Boyd Gaming announces casino worker layoffs
A United States casino company with 29 properties in 10 states is laying off thousands of employees.
The Rolla Daily News reports that the coronavirus pandemic and the slow rebound from casino closures is behind the layoffs.
Las Vegas-based Boyd Gaming said in a statement this week that an unspecified number of furloughed workers will not return.
The Las Vegas Review Journal reported 2,500 company workers in Nevada could be affected.
“While we have been able to reopen most of our properties, we’re still facing significant restrictions on our business, and visitation levels remain well below pre-pandemic levels,” Boyd said.
In May, the company posted under the federal Worker Adjustment and Retraining Notification Act of 1988 that it might let go 25 per cent to 60 per cent of its workforce.
It said Monday’s layoffs were at the “lower end” of the projection.
The publicly traded company had about 10,000 employees in Nevada and another 14,300 nationally, according to its last annual report.
It has properties in Illinois, Indiana, Iowa, Kansas, Louisiana, Mississippi, Missouri, Nevada, Ohio and Pennsylvania.
Company spokesman David Strow said on Tuesday that all company casinos have reopened, except three in Las Vegas.
The Nevada closures in mid-March followed an order by Governor Steve Sisolak aimed at reducing the spread of COVID-19.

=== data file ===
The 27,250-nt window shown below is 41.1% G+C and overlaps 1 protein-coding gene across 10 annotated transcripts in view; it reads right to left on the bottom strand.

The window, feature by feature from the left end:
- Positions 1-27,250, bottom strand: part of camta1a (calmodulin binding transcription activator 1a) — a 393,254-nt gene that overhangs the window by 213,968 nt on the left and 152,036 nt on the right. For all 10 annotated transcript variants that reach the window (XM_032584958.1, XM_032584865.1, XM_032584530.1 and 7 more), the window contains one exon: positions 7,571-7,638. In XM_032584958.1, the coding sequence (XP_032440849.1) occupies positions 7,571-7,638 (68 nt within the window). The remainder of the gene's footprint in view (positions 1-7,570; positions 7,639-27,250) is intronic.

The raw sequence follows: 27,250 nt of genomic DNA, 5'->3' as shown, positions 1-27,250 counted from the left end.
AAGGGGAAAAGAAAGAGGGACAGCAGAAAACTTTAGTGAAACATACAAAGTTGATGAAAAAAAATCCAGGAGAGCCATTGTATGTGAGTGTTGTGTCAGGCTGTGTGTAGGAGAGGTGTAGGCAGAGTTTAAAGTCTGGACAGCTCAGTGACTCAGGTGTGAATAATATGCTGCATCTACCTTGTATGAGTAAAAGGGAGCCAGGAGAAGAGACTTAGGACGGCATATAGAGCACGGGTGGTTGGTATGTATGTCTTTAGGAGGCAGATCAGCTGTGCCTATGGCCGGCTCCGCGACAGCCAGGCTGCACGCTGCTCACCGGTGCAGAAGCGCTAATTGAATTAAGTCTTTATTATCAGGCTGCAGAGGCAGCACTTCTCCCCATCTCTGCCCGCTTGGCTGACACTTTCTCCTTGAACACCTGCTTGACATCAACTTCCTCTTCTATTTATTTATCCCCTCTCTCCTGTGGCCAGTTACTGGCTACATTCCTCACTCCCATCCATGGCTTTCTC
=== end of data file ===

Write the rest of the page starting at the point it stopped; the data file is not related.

NagaWorld to reopen in Cambodia following virus closure
Cambodia’s largest casino operator plans to partially reopen its flagship Phnom Penh gaming venue today following its three-month COVID-19 shutdown.
Calvin Ayre reports NagaCorp has decided, in agreement with Cambodia’s Ministry of Health, to reopen the company’s VIP table game and pokie machine elements at its NagaWorld casino.
Mass market gaming operations will reopen at an unspecified later date.
NagaCorp claims the agreement was signed with the government on June 30, four days prior to the government officially announcing its decision to permit the country’s casino to reopen.
The government ordered all casinos to close on April 1 to reduce the risk of COVID-19 transmission.
NagaWorld’s restart was subject to the Ministry approving certain health and safety measures, which reportedly occurred following a physical inspection of the casino on July 4.
Pokies capacity will be reduced to 50 per cent, while gaming tables will be limited to three customers apiece – effectively 43 per cent capacity and no ‘standing’ bets will be permitted.
The casino’s food and beverage outlets have been given the all clear to operate at 50 per cent capacity, but the buffet remains off limits.
Casino guests will be subject to temperature checks and must wear masks, while the property has also established five “isolation rooms” in case any guests display signs of possible COVID-19 infection.
Cambodia’s government has yet to authorise any similar reopenings for the dozens of casinos that populate the border areas such as Bavet and Poipet, or for any gaming venues in Sihanoukville.
A senior member of the Ministry of Economy and Finance told the Phnom Penh Post that “no other casino has submitted a letter asking to reopen because their owners have yet to prepare their establishments for it.”
NagaCorp’s official statement said the government was taking a “step-by-step approach” to restarting its casino industry and that NagaWorld’s reopening “shall serve as a template for application for reopening of business by other casinos, if there is any request for permission to reopen.”